Bruce, F.F. The Book of Acts Revised. Grand Rapids: Eerdmans, 1988. Kindle Electronic Edition. “IV. Church Extension from Antioch and Apostolic Decree at Jerusalem (12:25-15:35)” “D. Iconium, Lystra, Derbe (14:1-28)” pp. 269-281.
Acts 14 opens with Paul and his companions in Iconium. They initially visited the synagogue and, as usual, many believed. However, the Jewish leaders were not receptive. They worked to turn popular opinion against the Christians (Bruce 1988, 270). For a time, the opposition was ineffective. Eventually, as described in verses 4-5, a plot to stone the apostles was developed (Bruce 1988, 271). The apostles left but there was a Christian community now in Iconium.
Paul and Barnabas went on to Lystar and Derbe. Bruce provides some historical and geographical notes indicating that Iconium was not considered part of Lycaonia at this time, though it was in an earlier time period (Bruce 1988, 272).
In Lystra, after healing a lame man, Paul and Barnabas wished to give glory to God. However, the local people, who probably spoke an unfamiliar dialect, took Paul and Barnabas by surprise, recognizing them as divine (Bruce 1988, 274). Bruce notes several mythic accounts which would lead people to recognize Zeus and Hermes (Bruce 1988, 275). Paul and Barnabas identified the worship and protested, declaring that there was only one God. Bruce notes that declarations such as these wee typically made to turn people from idolatry to God (Bruce 1988, 277).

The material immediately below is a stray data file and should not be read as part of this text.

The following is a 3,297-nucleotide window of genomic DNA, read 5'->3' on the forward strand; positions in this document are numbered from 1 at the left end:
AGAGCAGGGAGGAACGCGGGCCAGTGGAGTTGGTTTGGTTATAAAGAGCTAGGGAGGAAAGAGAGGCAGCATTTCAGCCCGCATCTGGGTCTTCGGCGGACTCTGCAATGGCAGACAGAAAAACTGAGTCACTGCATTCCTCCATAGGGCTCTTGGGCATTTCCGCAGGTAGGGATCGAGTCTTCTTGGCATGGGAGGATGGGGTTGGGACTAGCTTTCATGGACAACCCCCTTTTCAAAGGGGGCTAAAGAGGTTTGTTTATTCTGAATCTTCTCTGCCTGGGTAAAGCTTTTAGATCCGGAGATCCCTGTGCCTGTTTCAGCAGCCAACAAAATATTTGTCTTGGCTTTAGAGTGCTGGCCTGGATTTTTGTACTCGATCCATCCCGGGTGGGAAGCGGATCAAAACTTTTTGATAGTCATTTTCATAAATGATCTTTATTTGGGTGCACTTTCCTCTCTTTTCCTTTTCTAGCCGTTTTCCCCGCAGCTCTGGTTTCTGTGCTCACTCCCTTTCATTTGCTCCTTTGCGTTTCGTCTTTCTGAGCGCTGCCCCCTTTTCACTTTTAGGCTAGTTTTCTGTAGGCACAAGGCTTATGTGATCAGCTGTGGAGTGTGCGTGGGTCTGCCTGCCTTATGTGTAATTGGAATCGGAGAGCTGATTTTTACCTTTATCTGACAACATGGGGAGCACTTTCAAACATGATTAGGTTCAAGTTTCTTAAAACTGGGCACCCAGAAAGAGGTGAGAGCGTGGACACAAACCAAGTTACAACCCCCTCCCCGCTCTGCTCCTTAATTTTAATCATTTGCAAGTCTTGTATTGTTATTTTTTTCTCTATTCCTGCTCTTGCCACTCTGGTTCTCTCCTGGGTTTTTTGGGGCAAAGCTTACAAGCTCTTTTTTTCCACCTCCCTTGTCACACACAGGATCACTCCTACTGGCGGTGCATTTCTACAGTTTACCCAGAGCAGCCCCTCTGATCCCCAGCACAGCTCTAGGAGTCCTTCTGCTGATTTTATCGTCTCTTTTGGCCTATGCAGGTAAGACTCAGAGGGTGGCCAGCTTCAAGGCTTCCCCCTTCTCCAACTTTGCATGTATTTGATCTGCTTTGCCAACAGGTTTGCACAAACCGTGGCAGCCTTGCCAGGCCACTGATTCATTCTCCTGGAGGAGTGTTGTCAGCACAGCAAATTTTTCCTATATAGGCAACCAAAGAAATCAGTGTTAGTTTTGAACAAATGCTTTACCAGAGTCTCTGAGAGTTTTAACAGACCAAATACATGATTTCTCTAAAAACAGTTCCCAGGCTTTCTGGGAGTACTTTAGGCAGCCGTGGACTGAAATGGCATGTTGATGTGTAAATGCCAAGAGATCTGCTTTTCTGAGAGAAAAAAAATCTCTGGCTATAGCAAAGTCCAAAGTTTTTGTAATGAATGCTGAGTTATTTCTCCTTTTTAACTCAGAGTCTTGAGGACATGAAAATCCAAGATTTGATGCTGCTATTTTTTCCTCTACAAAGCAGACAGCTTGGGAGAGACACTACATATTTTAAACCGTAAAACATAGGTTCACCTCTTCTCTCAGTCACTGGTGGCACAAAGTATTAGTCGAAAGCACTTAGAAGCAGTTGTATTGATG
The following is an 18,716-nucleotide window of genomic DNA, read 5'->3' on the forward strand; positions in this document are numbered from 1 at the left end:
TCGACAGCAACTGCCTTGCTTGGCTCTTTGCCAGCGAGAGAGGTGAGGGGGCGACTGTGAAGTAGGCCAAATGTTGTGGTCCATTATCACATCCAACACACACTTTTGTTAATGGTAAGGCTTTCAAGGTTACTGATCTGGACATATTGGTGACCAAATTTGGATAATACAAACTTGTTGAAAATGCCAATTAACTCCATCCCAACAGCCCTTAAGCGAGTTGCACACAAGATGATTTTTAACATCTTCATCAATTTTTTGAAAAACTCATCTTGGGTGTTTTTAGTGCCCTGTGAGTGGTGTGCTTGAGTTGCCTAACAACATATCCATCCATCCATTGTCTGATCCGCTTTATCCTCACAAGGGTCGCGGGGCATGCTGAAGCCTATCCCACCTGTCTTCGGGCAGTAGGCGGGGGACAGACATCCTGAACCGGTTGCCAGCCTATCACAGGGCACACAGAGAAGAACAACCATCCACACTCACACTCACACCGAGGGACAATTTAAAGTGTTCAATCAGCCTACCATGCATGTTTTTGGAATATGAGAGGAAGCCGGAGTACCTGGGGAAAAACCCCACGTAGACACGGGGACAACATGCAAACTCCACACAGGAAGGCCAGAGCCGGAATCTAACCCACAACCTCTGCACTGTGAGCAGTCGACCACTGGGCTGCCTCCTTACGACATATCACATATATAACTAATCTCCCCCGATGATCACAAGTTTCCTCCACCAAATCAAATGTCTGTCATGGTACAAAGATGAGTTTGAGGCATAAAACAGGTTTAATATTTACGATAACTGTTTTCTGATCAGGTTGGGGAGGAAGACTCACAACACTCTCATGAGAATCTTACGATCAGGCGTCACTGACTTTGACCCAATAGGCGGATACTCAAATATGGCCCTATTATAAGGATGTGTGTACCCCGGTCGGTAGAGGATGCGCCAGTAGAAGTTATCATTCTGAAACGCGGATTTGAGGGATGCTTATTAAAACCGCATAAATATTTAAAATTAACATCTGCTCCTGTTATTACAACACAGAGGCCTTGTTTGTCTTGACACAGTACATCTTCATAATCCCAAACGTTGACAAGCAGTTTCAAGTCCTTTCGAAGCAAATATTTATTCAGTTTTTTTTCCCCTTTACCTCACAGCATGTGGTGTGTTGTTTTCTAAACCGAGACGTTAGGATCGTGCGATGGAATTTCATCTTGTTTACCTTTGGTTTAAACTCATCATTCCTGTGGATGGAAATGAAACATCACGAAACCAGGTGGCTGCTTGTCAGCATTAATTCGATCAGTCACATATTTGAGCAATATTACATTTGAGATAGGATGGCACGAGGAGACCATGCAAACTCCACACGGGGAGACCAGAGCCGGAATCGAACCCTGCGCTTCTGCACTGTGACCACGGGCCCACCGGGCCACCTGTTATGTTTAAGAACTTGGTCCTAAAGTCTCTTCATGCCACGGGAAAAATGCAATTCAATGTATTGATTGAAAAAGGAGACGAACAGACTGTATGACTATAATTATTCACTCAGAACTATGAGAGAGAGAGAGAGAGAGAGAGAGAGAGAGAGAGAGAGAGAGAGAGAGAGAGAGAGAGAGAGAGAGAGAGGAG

Verses 19 and following bring a new challenge to Paul and Barnabas. Jews from Antioch and Iconium came to stir up opposition to Paul and Barnabas. The people of Lystra were moved to stone Paul (Bruce 1988, 279). After what appears to be a niraculous recovery, Paul and Baranabas returned to some of the places they had been before, encouraging the Christians. Bruce emphasizes that the Christians, having seen the persecution of Paul, were probably reassured by his presence (Bruce 1988, 280). Part of the encouragement was the appointment of elders. Bruce notes there is some scholarly dissent about the practice at this time, but that it is clear that even early Christianity did appoint elders (Bruce 1988, 280). The journey is described in some detail. Here Bruce considers we see the end of a missionary journey (Bruce 1988, 281).